Should Your Son Be Circumcised? (cont.)
The X-Factor? Finally -- and most intriguing of all -- circumcision may help unravel a medical mystery that has puzzled AIDS researchers for years. Having a foreskin just might be the elusive "X-factor" that explains, at least in part, the huge differences in HIV infection rates in otherwise similar regions. Why, for instance, is the infection rate in Thailand 40 times higher than in the nearby Philippines? In most important respects, both countries are quite similar: They have lots of STDs and prostitution, as well as a bias against condom use. But there is one big difference -- and some researchers think it may be key: In the Philippines, newborn circumcision is the rule. In Thailand, it is very rare.
A decade of research -- largely neglected by the media -- shows a powerful connection between circumcision and high rates of AIDS among heterosexuals, especially in Asia and Africa. In early June, the British Medical Journal published a review of more than 40 studies over the past 10 years, all of them demonstrating a close association between heterosexual HIV transmission and lack of circumcision. The journal Lancet published another similar study in May.
Why would circumcision affect HIV transmission? According to the authors of the British Medical Journal review, published in the June 10, 2000 issue, there are three key reasons. The foreskin is made of specialized tissue with a high concentration of Langerhans immune cells, which are entry portals for the transmission of HIV. Also, the delicate mucous membrane of the foreskin is much more likely to incur lesions during sex than is the rest of the penis. Finally, an intact foreskin increases the risk of contracting an STD like syphilis, which in turn can boost the chances of spreading HIV.
No one suggests that foreskins cause HIV infection, only that they may be an important factor in transmission. Obviously, most European men are not circumcised, and HIV is not raging across the continent, as it is in sub-Saharan Africa, where circumcision is also rare. That may be because it takes a combination of factors to create an explosive heterosexual AIDS epidemic, including poverty and chronically untreated STDs, according to Daniel Halperin, a medical anthropologist at the University of California at San Francisco (see the November 1999 issue of the Lancet).
An Agonizing Dilemma
So where does all this leave new parents who want to make the right decision? Probably quite confused and ambivalent, at least if you judge by one couple I met in the course of researching this article. Until very recently, Roger Hand and his wife, an El Cerrito, Calif., couple, were clear on their plans for their son, who is due to be born this month: They could see no compelling reason to have him circumcised. "We'd heard from a few people that doctors didn't recommend circumcision any more," Hand told me. "And I'd also heard that circumcision removes a lot of sensitive tissue and might decrease sexual pleasure. It just didn't seem necessary."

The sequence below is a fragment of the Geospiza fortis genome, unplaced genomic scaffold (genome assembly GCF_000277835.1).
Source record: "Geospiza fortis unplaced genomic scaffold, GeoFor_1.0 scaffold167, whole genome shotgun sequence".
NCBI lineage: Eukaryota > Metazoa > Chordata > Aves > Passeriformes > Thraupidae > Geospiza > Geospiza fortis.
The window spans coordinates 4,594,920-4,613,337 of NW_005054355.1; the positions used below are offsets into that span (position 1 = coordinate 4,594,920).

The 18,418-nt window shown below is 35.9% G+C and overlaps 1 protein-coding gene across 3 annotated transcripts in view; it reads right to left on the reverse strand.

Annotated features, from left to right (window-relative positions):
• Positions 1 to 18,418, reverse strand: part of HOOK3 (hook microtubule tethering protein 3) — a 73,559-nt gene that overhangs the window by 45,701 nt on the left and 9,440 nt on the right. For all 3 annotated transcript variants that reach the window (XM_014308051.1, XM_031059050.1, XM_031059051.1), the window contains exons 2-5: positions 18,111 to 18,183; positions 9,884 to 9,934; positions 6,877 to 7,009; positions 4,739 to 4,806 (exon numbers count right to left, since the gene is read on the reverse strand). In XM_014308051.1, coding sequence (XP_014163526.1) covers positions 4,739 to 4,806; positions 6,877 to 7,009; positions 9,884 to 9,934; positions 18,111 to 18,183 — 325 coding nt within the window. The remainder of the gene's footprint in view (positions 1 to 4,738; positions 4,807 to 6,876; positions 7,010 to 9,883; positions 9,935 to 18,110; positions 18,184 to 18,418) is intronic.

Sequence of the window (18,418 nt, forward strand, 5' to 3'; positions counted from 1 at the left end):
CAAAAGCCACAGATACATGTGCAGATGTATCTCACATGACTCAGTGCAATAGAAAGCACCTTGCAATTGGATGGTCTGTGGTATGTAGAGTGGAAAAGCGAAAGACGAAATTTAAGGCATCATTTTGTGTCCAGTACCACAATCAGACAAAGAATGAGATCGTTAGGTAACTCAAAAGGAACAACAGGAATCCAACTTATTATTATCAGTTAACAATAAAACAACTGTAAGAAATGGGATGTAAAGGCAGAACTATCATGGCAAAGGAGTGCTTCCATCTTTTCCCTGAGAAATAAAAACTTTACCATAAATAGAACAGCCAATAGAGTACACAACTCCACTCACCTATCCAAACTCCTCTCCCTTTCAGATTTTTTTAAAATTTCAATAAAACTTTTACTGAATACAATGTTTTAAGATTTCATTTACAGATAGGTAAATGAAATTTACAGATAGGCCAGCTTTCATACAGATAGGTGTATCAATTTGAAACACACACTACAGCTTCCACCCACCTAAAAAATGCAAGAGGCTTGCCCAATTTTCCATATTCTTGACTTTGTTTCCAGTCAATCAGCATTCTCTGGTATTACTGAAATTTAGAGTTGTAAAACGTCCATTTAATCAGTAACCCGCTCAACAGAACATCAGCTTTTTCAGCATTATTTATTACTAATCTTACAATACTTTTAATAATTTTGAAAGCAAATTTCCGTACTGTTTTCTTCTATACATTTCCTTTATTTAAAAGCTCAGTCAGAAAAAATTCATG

Then he and his wife began to hear about the new research. And suddenly, he says, they weren't so sure what to do. The couple followed press accounts from the AIDS conference last month in South Africa, where researchers highlighted circumcision as a potential means of slowing the epidemic. And they've become well aware of the higher risks faced by uncircumcised males.
"Those risks can be minimized by daily cleaning of the foreskin," says Hand, a computer programmer and musician. "But they can't be eliminated. And I can't be sure my son is going to clean himself every day, either. There were times in my life when I didn't bathe every day."
Still, Hand and his wife remain reluctant to put their son through such a painful and permanent procedure. "Now, sometimes we lean toward circumcision," Hand says. "Other times we lean away from it. We'll just have to wait till the baby's born till we decide for sure."
My wife and I opted against cutting our boys a few years ago -- and we're content with our decision -- I think. Still, I am anything but self-righteous about our choice. And if I had it to do over again? Well, let's just say I'm glad that I don't.
Gordy Slack is a freelance journalist specializing in science, health, and the environment. He is a contributing editor to California Wild, the science and natural history magazine published by the California Academy of Sciences.
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